Los Angeles Times
November 2, 2007
by Elizabeth Douglass, Times Staff Writer
Record sales boost ExxonMobil despite 10% decline in quarterly earnings
Lofty oil prices gave ExxonMobil Corp. record-high sales in the
third quarter, but fuel prices didn’t keep pace, causing a
larger-than-expected 10% drop in the oil giant’s net income, the
company said Thursday.
The profit decline was the largest for Irving, Texas-based
ExxonMobil in several years, and helped trigger a nearly 4% drop in its
stock price. It represented a retreat from the gushing profits of 2006,
when energy companies raked in big gains from rising oil prices and
cashed in at the gas pump as well.
Royal Dutch Shell, BP and others already have reported lower
earnings compared with last year, and Chevron Corp. is expected to
follow suit today.
Consumer advocates were unsympathetic, noting that even with
the pullback, Exxon made more in three months than it did in the first
nine months of 2002, the last down year before company profit took off.
"Exxon has led the pack in setting a ‘new normal’ for its
profits, which ultimately come out of the budgets of carpooling moms
and pensioners struggling to buy home heating oil," said Judy Dugan,
research director at the Santa Monica-based Foundation for Taxpayer and
Exxon said its profit totaled $9.4 billion, or $1.70 a share,
for the quarter that ended Sept. 30, compared with $10.5 billion, or
$1.77, last year. Analysts, on average, had expected the company to
earn $1.75 a share, according to a survey by Thomson Financial.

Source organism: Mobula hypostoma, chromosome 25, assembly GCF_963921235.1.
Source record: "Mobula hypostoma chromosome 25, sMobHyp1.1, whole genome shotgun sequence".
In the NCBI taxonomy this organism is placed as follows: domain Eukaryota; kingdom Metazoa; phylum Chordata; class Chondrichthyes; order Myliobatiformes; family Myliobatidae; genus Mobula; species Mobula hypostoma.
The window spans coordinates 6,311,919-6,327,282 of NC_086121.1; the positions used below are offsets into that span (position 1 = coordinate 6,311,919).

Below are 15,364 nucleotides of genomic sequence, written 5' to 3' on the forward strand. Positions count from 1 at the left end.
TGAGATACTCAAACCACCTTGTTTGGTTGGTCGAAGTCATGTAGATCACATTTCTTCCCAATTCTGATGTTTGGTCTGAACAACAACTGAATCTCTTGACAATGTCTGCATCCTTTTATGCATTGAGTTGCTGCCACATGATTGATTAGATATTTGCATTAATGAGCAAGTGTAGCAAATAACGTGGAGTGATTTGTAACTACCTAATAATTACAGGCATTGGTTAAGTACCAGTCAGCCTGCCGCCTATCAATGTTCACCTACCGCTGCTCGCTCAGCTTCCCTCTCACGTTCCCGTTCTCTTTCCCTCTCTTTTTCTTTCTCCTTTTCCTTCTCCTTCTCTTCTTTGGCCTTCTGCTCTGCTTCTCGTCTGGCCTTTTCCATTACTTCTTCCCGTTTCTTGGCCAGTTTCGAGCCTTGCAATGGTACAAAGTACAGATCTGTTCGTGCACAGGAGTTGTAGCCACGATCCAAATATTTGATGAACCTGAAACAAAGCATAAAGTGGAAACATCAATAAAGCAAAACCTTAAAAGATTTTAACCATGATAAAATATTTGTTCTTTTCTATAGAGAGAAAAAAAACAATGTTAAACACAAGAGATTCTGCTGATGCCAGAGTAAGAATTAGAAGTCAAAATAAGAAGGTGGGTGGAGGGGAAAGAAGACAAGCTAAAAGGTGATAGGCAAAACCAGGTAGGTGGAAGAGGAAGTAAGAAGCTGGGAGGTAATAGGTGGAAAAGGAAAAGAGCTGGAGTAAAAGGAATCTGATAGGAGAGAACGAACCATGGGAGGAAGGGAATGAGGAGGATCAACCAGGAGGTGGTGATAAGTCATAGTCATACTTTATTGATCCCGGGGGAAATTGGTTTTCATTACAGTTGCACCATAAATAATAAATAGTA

Exxon’s shares, a large component of several major stock
indexes, dropped $3.49 to $88.50 and helped trigger a marketwide plunge
in stock prices.
Exxon Vice President Henry Hubble wasn’t fazed by the
year-over-year decline, telling analysts, "We had another good quarter,
as the fundamentals of our business remain strong."
Revenue rose to $102.3 billion, up 2.8% compared with $99.6 billion in the third quarter of 2006.
Worldwide production of oil and natural gas fell 2% during the
quarter, a decline attributed mostly to international contracts that
reduce Exxon’s share of production when oil prices rise as well as to
the loss in May of Exxon’s Venezuelan operation, one of four heavy oil
projects in which President Hugo Chavez’s government assumed control.
Earnings at the company’s core business of exploring and
developing oil and gas fell 3% to $6.3 billion, brought down primarily
by overseas operations.
Exxon’s fuel refining and sales business was the biggest drag
on earnings. Worldwide profit from that segment declined $734 million,
or 27%, from a year earlier.
Net income from U.S. operations fell $358 million, or 28%, as
profit margins on fuel sales plummeted from highs in 2006 and earlier
Analyst Mark Gilman, who follows Exxon for Benchmark Co., said
he expected refining margins to stay comparatively low industrywide for
the foreseeable future.
"The margin environment that we’ve seen over the last four
years was atypical and therefore not sustainable," he said. "Our
outlook for margins in 2008 is that they will be maybe half to
two-thirds what you saw in 2007."
Even with the recent declines, profits from refining remain
well above historical averages, according to figures compiled by Muse,
Stancil & Co.
On the West Coast, refining profit margins averaged $22.55 a
barrel, or 54 cents a gallon, through the first nine months of this
year, the estimates show. Although the figure is down from 2006, it is
more than 90% higher than 2004’s average of $11.76 a barrel, or 28
cents a gallon.
Also Thursday, the Alabama Supreme Court voted 8 to 1 to throw
out nearly all of a record $3.6-billion verdict that the state
government won against Exxon in a dispute over natural gas royalties.
The court eliminated the punitive damages that made up the bulk of the
award, leaving Alabama with $51.9 million in compensatory damages.
The Associated Press was used in compiling this report.
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